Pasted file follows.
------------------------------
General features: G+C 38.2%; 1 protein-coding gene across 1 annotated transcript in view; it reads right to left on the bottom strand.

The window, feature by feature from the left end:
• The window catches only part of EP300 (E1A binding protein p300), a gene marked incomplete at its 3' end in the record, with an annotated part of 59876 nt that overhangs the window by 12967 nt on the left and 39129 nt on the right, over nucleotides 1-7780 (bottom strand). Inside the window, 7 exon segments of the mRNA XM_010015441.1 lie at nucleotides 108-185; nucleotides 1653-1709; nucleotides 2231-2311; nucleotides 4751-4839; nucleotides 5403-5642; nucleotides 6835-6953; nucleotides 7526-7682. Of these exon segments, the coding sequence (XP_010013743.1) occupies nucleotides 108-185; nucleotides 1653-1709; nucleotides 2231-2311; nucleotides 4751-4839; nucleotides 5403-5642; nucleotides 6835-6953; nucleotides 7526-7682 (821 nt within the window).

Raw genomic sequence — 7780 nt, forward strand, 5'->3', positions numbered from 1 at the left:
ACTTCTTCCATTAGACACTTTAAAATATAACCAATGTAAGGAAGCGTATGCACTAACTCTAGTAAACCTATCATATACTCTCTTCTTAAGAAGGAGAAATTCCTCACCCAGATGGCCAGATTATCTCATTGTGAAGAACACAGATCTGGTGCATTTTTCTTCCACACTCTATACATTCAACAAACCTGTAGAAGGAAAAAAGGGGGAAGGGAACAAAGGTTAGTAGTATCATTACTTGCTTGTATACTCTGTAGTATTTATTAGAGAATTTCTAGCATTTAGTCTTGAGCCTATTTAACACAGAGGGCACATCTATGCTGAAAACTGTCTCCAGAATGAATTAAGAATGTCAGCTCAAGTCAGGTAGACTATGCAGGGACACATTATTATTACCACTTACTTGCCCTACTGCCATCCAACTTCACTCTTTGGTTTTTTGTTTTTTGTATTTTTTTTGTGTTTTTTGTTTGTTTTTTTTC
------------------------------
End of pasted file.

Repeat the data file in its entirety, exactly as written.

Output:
General features: G+C 38.2%; 1 protein-coding gene across 1 annotated transcript in view; it reads right to left on the bottom strand.

The window, feature by feature from the left end:
• The window catches only part of EP300 (E1A binding protein p300), a gene marked incomplete at its 3' end in the record, with an annotated part of 59876 nt that overhangs the window by 12967 nt on the left and 39129 nt on the right, over nucleotides 1-7780 (bottom strand). Inside the window, 7 exon segments of the mRNA XM_010015441.1 lie at nucleotides 108-185; nucleotides 1653-1709; nucleotides 2231-2311; nucleotides 4751-4839; nucleotides 5403-5642; nucleotides 6835-6953; nucleotides 7526-7682. Of these exon segments, the coding sequence (XP_010013743.1) occupies nucleotides 108-185; nucleotides 1653-1709; nucleotides 2231-2311; nucleotides 4751-4839; nucleotides 5403-5642; nucleotides 6835-6953; nucleotides 7526-7682 (821 nt within the window).

Raw genomic sequence — 7780 nt, forward strand, 5'->3', positions numbered from 1 at the left:
ACTTCTTCCATTAGACACTTTAAAATATAACCAATGTAAGGAAGCGTATGCACTAACTCTAGTAAACCTATCATATACTCTCTTCTTAAGAAGGAGAAATTCCTCACCCAGATGGCCAGATTATCTCATTGTGAAGAACACAGATCTGGTGCATTTTTCTTCCACACTCTATACATTCAACAAACCTGTAGAAGGAAAAAAGGGGGAAGGGAACAAAGGTTAGTAGTATCATTACTTGCTTGTATACTCTGTAGTATTTATTAGAGAATTTCTAGCATTTAGTCTTGAGCCTATTTAACACAGAGGGCACATCTATGCTGAAAACTGTCTCCAGAATGAATTAAGAATGTCAGCTCAAGTCAGGTAGACTATGCAGGGACACATTATTATTACCACTTACTTGCCCTACTGCCATCCAACTTCACTCTTTGGTTTTTTGTTTTTTGTATTTTTTTTGTGTTTTTTGTTTGTTTTTTTTC